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Edward J. Houston v. Richard Southers

June 20, 2012

EDWARD J. HOUSTON, PLAINTIFF,
v.
RICHARD SOUTHERS, ET AL., DEFENDANTS.



The opinion of the court was delivered by: Hon. John E. Jones III

MEMORANDUM

THE BACKGROUND OF THIS MEMORANDUM IS AS FOLLOWS:

Plaintiff Edward J. Houston ("Plaintiff" or "Houston"), a former state inmate, initiated the above action pro se by filing a civil rights Complaint under the provisions of 42 U.S.C. § 1983. (Doc. 1.) At the time of filing, Houston was confined at the State Correctional Institution Houtzdale ("SCI Houtzdale") in Houtzdale, Pennsylvania. He alleges that he was subjected to a strip search in violation of his civil rights upon his intake in 2011 at the State Correctional Institution Camp Hill ("SCI Camp Hill"). Named as Defendants are Richard Southers, the Superintendent of SCI Camp Hill, and John Murray, the Deputy Secretary for the Pennsylvania Department of Corrections ("DOC"), Camp Hill Central Office. For the reasons set forth below, this action will be dismissed pursuant to Federal Rule of Civil Procedure 41(b) for failure to follow a court order.

I. PROCEDURAL BACKGROUND

Service of the Complaint was directed by Order dated March 6, 2012. (Doc. 7.) On May 14, 2012, a Motion to Dismiss the Complaint was filed on behalf of Defendants Murray and Southers. (Doc. 11.) A supporting brief was filed on May 17, 2012. (Doc. 12.) Therefore, Houston's opposition brief would have been due on or before May 31, 2012. See Middle District of Pennsylvania Local Rule ("LR") 7.6. Houston neither filed an opposition brief nor requested an extension of time in which to do so, and therefore, by Order dated June 7, 2012, we directed Houston to file his opposition to the Motion on or before June 21, 2012, and warned that his failure to file his opposition within the required time would result in the Motion being deemed unopposed and addressed on the merits. (Doc. 13.) Although the deadline for filing opposition to the Motion has not yet passed, on June 18, 2012, our June 7 Order was returned in the mail as undeliverable with a notation "Return to Sender- Inmate Paroled." (Doc. 14.)

The Court's Standing Practice Order, which was mailed to Houston on February 28, 2012, specifically states that "[a] pro se plaintiff has the affirmative obligation to keep the court informed of his or her current address. If the plaintiff changes his or her address while this lawsuit is being litigated, the plaintiff shall immediately inform the court of the change, in writing. If the court is unable to communicate with the plaintiff because the plaintiff has failed to notify the court of his or her address, the plaintiff will be deemed to have abandoned the lawsuit." (Doc. 5 at 4.)

II. DISCUSSION

Federal Rule of Civil Procedure 41(b) provides that an action may be involuntarily dismissed "[i]f the plaintiff fails to prosecute or to comply with these rules or a court order." Further, the rule permits sua sponte dismissals by the court. Link v. Wabash R.R. Co., 370 U.S. 626, 630-31 (1962); Hewlitt v. Davis, 844 F.2d 109, 114 (3d Cir. 1998) (same). In determining whether to exercise its discretion to dismiss as a sanction for failure to prosecute and failure to comply with court orders, a district court must balance the six (6) factors set forth in Poulis v. State Farm Fire & Cas. Co., 747 F.2d 863, 868 (3d Cir. 1984): (1) the extent of the party's personal responsibility; (2) the prejudice to the adversary caused by the failure to meet scheduling orders and respond to discovery; (3) a history of dilatoriness; (4) whether the conduct of the party or the attorney was willful or in bad faith; (5) the effectiveness of sanctions other than dismissal, which entails an analysis of alternative sanctions; and (6) the meritoriousness of the claim or defense. Ware v. Rodale Press, Inc., 322 F.3d 218, 221 (3d Cir. 2003); see also Adams v. Trustees of N.J. Brewery Employees' Pension Trust Fund, 29 F.3d 863, 873-78 (3d Cir. 1994) (applying Poulis factors to dismissal under Rule 41(b)). The court must consider all six factors. Ware, 322 F.3d at 221-22; United States v. $8,221,877.16 in United States Currency, 330 F.3d 141, 162 (3d Cir. 2003).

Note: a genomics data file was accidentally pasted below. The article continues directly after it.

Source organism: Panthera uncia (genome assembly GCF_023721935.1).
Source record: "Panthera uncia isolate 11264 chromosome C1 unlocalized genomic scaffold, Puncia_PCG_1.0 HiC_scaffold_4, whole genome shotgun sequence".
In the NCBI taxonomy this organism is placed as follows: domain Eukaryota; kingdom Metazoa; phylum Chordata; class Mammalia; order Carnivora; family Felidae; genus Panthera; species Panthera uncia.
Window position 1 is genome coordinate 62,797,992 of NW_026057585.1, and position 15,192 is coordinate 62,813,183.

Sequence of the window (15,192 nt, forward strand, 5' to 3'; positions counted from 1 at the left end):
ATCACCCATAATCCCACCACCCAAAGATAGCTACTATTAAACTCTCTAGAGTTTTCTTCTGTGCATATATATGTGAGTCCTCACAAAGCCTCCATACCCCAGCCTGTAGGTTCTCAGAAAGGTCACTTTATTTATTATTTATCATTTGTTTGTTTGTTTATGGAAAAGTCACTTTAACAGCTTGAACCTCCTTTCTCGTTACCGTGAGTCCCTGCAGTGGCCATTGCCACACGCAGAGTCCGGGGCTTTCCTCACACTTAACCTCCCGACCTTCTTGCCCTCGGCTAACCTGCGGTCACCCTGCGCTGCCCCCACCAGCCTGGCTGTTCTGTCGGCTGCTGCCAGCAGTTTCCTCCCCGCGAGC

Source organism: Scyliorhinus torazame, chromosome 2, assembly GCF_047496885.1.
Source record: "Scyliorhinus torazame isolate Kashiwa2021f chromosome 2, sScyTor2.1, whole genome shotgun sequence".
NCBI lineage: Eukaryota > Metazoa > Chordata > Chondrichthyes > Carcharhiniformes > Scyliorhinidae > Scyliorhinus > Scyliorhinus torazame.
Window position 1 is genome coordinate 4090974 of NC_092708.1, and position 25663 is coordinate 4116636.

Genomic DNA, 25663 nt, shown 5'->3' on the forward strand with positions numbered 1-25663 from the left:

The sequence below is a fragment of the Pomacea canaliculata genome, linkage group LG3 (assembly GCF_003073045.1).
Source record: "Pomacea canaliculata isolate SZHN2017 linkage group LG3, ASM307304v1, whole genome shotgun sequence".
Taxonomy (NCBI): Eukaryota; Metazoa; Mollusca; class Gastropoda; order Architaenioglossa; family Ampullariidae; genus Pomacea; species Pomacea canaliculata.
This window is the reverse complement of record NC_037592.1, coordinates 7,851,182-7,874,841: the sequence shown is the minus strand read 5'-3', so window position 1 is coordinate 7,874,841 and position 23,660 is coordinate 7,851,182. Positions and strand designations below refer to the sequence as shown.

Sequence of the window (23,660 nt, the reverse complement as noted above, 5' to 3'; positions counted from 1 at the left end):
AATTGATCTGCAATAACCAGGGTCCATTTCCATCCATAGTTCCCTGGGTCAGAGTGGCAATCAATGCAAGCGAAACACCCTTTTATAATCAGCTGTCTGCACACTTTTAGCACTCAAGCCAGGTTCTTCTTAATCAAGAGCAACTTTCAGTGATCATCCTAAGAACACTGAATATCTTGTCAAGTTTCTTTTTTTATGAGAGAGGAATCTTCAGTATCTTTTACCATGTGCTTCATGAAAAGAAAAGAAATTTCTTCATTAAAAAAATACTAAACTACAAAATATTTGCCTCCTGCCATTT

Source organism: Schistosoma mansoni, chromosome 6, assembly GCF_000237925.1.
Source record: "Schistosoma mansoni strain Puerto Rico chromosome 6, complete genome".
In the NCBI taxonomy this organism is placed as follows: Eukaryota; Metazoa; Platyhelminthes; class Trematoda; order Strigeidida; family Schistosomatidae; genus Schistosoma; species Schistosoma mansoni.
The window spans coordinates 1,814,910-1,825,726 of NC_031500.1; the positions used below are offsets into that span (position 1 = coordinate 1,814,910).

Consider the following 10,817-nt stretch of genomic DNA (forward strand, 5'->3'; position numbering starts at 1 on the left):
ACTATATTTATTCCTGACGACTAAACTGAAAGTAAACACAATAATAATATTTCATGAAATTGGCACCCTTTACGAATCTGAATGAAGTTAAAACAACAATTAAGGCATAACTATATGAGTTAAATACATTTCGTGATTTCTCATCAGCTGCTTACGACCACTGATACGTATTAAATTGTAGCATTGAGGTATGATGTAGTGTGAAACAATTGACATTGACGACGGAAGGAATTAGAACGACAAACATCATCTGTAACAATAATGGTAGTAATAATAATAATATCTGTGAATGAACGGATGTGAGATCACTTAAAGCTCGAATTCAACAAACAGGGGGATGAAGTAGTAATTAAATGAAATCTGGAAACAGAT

A. Analysis of the Poulis Factors

1. The extent of the party's personal responsibility

Pursuant to the Court's Standing Practice Order, a pro se plaintiff has the obligation to inform the court of address changes. (Doc. 5.) The Court's June 7, 2012 Order, which provided Houston with an opportunity to file his overdue opposition to the Motion to Dismiss filed on behalf of Defendants before the Court deems the Motion unopposed, was returned as undeliverable. A review of Vinelink*fn1 , a website which provides the custody status of inmates in the custody of Pennsylvania correctional facilities, confirms that Houston has been released from DOC custody on parole. Houston has failed to notify the Court of his new address, and it therefore only can be concluded that he is personally responsible for failing to comply with the Standing Practice Order.

2. The prejudice to the adversary

"Evidence of prejudice to an adversary would bear substantial weight in support of a dismissal or default judgment." Adams, supra, 29 F.3d at 873-74 (internal quotations and citations omitted). Generally, prejudice includes "the irretrievable loss of evidence, the inevitable dimming of witnesses' memories or the excessive and possibly irremediable burdens or costs imposed on the opposing party." Id. at 874. A consideration of this factor in the instant case weighs in favor of dismissal where Defendants already have been burdened with responding to the Complaint, and Houston's failure to comply with ...


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